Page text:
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If that sounded a little harsh if one were to speak how haunting the film really is, you have Jeff Nichols’ screenplay that embodies disaster and psychology – basically two things that makes this film as a whole. Nichols’ writing in Take Shelter gets your mind busy. Something special is always buried in beneath every scene.You might not notice the hidden treasures of the film’s message, but once you realize how much of a difference it makes for the film, you’d be astounded with writer/director Jeff Nichols’ thoughtfulness. It’s where Shannon derives his great portrayal from, and it where the film truly blows us away.  From every frame, there is something that will keep you thinking, and that is where some of its greatness comes from.  How the story unfolded is unique and definitely inventive, giving us a new perspective at hallucinatory illnesses/delusional anxiety in the backdrop of a disaster. But the film’s ingenious taste for the extraordinary doesn’t stop there.

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The story’s disaster/paranoia aspect is written with so many enigmas that guessing what would happen in the end becomes an emotionally straining task once we find out the real truth. The mixture of the narrative’s two main elements makes for a deep look into a man’s disturbed mind and altogether creates some harrowing imagery.Some of the imagery are so horribly intimidating that it ought to leave itself in your thoughts just as it lingers onto you. The moments created by Jeff Nichols’ nightmarish imagery plagues our minds easily and immediately as it gets flashed onscreen. The visuals he manufactures are straight out of a nightmare, but not in excess. They look fairly simple aesthetic-wise but with how Jeff Nichols executed them is shocking enough for the eyes to take in. But mostly in the sense of it looking beautifully chilling. If you come to think of it, the dream sequences are stunning in all of their entirety. Precisely for looking like they were assembled by Alfred Hitchock himself. For those minutes and so, we are truly spellbound with its combination of unearthly elegance and shock value and it is all thanks to Jeff Nichols admirably outstanding direction. His screenplay is a work of art itself, it is a view at delusional paranoia that could get both emotional and even unnerving at times. Both of those are perfectly captured onscreen and proves just how great of a film it truly is. The film’s ending in particular leaves you hanging onto it, and with its hypnotic allure, we savor how it emotionally haunts our psyche.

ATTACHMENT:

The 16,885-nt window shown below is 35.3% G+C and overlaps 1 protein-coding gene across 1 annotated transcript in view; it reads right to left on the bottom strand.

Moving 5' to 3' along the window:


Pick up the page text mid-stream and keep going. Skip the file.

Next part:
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Take Shelter is a film that differs from the norm, and proudly so as it has technically so much to boast with. It is perhaps a gem that shines brightly in Jeff Nichols’ filmography, and it is very deserving with everything that it has shown to us. Most particularly with Michael Shannon’s Oscar-worthy performance that you just couldn’t stop talking about long until the film has ended. This is already simply a classic that deserves to be crowned one. There is basically no reason whatsoever for it not to be called such. With all that, this really needs to be said and loudly too: Take Shelter is simply an enduring masterpiece of modern cinema that is marked with bizzarro brilliance all over it, and for that it should be recognized as one of the greatest.

Rating:

5

Meanwhile, Jeff Nichols’ latest sci-fi drama Midnight Special is now showing in select Philippine cinemas. See it in cinemas now!